Sleep Training Myth

While there is a sleep training myth, there is also a powerful way to help your child learn to sleep -- a carefully selected process that supports them.

Sleep is always such a hot topic in parenting circles, and finding solutions to get your child to go to sleep and stay asleep can at the very least, be very confusing.

Should you let them cry it out? And if you give in to your instincts and comfort them do you create a permanent rod for your back? Maybe co-sleeping or camping-in at the cost of your own nights sleep is the answer. For some families co-sleeping works just fine, and for others, more than two in the bed means disrupted sleep and waking with one thought…I need more sleep!

Why is the World So Sleep Deprived?

Here’s a question worth pondering…why are we so tired?

Globally, lack of sleep is a huge problem across all age spans, and with the huge volume of ‘stuff’ going into our brain daily, it’s not surprising the human species is overloaded with data and stressed.

Even our babies and children are highly exposed to the constant flow of data. We feed with social media at our fingertips; we have it ‘on’ throughout the day and for many even overnight. How many times do you just ‘be’ with your child without responding to your cell phone, or other devices?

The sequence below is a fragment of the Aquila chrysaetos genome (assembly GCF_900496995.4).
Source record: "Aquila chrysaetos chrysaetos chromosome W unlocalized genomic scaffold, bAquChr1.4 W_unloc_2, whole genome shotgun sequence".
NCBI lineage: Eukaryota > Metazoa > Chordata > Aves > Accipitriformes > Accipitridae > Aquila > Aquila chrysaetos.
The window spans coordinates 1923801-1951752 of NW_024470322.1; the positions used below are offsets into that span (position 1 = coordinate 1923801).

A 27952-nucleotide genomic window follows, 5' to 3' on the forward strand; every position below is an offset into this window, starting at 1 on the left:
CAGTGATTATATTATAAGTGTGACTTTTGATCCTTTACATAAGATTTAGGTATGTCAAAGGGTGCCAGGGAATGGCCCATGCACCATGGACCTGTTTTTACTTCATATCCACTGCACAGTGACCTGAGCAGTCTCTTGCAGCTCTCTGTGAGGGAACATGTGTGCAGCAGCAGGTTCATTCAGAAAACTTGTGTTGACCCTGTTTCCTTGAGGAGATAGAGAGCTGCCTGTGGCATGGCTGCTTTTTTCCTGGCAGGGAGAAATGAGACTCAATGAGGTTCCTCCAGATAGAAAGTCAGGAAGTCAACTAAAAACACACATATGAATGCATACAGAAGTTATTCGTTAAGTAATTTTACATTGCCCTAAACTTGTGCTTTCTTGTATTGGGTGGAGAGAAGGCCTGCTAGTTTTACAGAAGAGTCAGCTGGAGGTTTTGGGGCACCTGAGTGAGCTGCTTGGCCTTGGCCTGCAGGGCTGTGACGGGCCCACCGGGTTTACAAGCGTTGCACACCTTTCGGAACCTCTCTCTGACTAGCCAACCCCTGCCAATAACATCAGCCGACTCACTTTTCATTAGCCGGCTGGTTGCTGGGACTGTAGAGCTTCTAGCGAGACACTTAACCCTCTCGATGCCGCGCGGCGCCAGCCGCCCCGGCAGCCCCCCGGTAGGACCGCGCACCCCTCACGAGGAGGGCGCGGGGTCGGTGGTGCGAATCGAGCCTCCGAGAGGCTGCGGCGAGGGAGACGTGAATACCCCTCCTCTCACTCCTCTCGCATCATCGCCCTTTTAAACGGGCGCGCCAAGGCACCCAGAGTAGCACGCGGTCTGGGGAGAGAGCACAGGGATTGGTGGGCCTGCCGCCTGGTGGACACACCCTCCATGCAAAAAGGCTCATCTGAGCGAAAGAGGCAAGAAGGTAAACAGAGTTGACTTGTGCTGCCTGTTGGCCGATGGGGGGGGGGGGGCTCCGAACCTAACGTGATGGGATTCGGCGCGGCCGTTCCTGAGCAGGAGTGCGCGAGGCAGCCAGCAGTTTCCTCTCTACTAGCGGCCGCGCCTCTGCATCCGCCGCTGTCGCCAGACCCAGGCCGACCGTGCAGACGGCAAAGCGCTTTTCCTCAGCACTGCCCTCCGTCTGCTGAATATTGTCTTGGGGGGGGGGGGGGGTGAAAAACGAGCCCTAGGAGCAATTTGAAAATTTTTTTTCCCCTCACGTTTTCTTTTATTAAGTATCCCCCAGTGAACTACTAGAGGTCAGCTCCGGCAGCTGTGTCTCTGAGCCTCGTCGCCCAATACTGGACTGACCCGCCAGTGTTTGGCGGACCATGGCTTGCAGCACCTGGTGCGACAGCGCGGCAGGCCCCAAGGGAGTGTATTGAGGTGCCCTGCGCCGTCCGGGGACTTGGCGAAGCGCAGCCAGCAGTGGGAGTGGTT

Our Brain Needs Sleep to Process

Much of the processing of information requires a period of sleep…the brain needs downtime for memory processing and cell repair and fighting illness.

While we sleep, our hormones are regulating…even the one that gives you a sense of fullness after a meal.

Sleep is important for growth, emotional rebalance and a myriad of other things, so your body systems work efficiently.

All living creatures need SLEEP!

The Sleep Training Myth

Training means the same process can be replicated time and time again, consistently…like potty training, riding a bike or simply teaching the dog to fetch a ball.

Sleep ‘training’ would mean every time our intention was to fall asleep, it would happen, naturally and easily without conscious thought.

Sleep ‘training methods have been around for a long time. Older parents often say they had no issues with their child sleeping. They just put them to bed, and they cried a bit and then slept. This was a very common sleep method, used over many decades, and we would assume these ‘trained’ kids would become adults that sleep every night. However, 1 in 4 adults have sleep issues…you can bet some of these were ‘sleep trained’. So what went wrong?

Unfortunately any system that uses a methodology around crying is stress inducing for the child (and parent).

The term ‘sleep training’ is often perpetuated at infant sleep schools, and parents are booking in to them before their baby is even born, in the hope that they will get their little one trained to sleep, as soon as possible!